Before securities – like stocks, bonds and notes – can be offered for sale to the public, they first must be registered with the Securities and Exchange Commission (SEC). Any stock that does not have an effective registration statement on file with the SEC is considered "unregistered." To sell or attempt to sell a financial security before it is registered is considered a felony.
However, certain exemptions apply. For example, a privately-owned corporation may issue shares of stock to its executives and board members, but the new stockholders must notify the SEC before selling the stock to someone else. In addition, companies can raise capital by soliciting investments from individuals outside the company who are considered to be "qualified investors." The SEC defines a qualified investor as someone who has a net worth of at least one million dollars or an annual income in excess of $200,000. Individuals who meet "qualified investor" status also can become victims of "private offering" unregistered securities scams.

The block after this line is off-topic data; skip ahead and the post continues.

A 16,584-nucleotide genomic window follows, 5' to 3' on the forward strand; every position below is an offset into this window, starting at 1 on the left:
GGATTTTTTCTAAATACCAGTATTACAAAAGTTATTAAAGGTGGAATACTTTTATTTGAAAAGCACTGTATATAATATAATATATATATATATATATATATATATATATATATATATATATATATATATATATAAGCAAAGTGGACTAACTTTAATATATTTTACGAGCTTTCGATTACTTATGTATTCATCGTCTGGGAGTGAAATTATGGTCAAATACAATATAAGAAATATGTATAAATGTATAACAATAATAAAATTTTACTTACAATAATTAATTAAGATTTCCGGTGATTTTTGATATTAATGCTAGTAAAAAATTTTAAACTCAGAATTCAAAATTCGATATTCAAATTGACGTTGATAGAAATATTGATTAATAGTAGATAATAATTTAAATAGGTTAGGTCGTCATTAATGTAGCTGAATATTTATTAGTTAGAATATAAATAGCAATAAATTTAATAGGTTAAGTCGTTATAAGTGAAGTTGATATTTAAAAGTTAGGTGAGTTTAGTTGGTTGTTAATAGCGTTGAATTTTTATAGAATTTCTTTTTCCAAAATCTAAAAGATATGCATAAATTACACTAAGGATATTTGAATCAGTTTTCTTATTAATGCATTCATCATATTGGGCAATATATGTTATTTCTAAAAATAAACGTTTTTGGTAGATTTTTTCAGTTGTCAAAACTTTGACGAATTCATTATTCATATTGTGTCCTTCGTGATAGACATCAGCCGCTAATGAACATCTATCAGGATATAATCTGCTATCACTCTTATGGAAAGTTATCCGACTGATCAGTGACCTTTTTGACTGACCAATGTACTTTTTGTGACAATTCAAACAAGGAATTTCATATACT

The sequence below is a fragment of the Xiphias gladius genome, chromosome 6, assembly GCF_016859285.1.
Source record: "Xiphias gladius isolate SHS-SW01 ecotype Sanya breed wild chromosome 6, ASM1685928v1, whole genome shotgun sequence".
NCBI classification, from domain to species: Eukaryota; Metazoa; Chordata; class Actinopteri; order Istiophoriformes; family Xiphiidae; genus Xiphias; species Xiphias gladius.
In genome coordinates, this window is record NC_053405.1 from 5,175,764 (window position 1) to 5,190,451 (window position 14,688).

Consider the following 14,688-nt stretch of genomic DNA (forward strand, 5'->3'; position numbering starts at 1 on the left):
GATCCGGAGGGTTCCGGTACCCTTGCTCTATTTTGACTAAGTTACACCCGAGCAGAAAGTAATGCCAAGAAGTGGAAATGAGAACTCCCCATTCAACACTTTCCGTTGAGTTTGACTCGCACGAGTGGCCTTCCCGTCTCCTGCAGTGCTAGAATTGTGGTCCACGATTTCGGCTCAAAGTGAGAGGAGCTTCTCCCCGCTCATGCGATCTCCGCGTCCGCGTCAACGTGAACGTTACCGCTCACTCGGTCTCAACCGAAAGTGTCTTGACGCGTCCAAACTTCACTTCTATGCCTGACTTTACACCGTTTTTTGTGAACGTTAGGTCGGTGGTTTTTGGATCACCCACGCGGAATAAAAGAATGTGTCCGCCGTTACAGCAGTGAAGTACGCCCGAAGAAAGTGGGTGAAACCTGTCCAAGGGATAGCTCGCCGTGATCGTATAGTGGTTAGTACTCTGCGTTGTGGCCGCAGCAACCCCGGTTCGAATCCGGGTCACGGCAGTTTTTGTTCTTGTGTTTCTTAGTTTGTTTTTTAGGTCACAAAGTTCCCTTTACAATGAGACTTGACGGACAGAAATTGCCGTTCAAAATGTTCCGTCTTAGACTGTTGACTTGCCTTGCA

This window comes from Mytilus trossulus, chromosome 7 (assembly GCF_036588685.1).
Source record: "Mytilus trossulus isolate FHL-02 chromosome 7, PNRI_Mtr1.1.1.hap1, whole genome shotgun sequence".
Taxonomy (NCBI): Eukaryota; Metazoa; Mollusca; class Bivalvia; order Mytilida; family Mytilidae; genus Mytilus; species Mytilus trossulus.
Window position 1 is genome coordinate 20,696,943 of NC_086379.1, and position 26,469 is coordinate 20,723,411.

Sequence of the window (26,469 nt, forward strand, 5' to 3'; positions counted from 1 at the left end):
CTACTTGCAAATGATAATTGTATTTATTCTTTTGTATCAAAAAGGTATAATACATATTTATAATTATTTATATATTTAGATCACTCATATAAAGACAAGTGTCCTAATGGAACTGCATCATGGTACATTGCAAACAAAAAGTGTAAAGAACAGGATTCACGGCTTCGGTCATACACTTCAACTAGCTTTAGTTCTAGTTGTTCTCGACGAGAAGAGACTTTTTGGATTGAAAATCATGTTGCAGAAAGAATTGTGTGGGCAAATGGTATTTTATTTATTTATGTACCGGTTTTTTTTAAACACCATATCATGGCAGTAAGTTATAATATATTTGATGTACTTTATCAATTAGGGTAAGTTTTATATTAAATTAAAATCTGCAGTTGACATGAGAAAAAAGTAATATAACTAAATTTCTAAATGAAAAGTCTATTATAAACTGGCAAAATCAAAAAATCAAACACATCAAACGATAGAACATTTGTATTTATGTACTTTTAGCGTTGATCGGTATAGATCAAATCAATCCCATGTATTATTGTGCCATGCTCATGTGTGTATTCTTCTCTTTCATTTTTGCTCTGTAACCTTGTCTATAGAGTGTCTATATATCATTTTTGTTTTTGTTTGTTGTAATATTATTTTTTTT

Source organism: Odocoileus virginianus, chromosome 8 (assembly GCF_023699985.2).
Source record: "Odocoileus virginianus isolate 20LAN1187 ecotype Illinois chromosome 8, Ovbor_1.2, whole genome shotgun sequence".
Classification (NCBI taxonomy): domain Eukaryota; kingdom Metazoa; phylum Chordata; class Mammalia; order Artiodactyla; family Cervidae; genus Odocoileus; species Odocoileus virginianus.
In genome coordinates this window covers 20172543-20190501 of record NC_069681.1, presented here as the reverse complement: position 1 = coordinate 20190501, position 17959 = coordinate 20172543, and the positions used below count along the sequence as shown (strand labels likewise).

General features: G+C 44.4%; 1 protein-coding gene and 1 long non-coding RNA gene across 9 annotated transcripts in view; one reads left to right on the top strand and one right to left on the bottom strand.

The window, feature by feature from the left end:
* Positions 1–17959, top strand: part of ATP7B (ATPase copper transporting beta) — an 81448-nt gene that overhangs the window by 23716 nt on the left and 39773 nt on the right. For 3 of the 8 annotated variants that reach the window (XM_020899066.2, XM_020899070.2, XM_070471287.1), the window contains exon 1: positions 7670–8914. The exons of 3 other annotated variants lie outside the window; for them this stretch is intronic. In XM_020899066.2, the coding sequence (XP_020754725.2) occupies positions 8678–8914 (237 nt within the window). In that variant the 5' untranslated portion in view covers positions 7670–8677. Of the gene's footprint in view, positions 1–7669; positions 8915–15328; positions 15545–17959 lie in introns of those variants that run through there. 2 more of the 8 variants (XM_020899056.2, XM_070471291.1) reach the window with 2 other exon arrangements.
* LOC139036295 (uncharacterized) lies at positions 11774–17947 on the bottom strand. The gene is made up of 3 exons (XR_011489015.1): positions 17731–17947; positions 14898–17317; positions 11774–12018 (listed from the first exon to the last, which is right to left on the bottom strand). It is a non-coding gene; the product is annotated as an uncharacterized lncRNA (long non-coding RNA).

(For more on this topic, read Policing The Securities Market: An Overview Of The SEC.)
This question was answered by Katie Adams.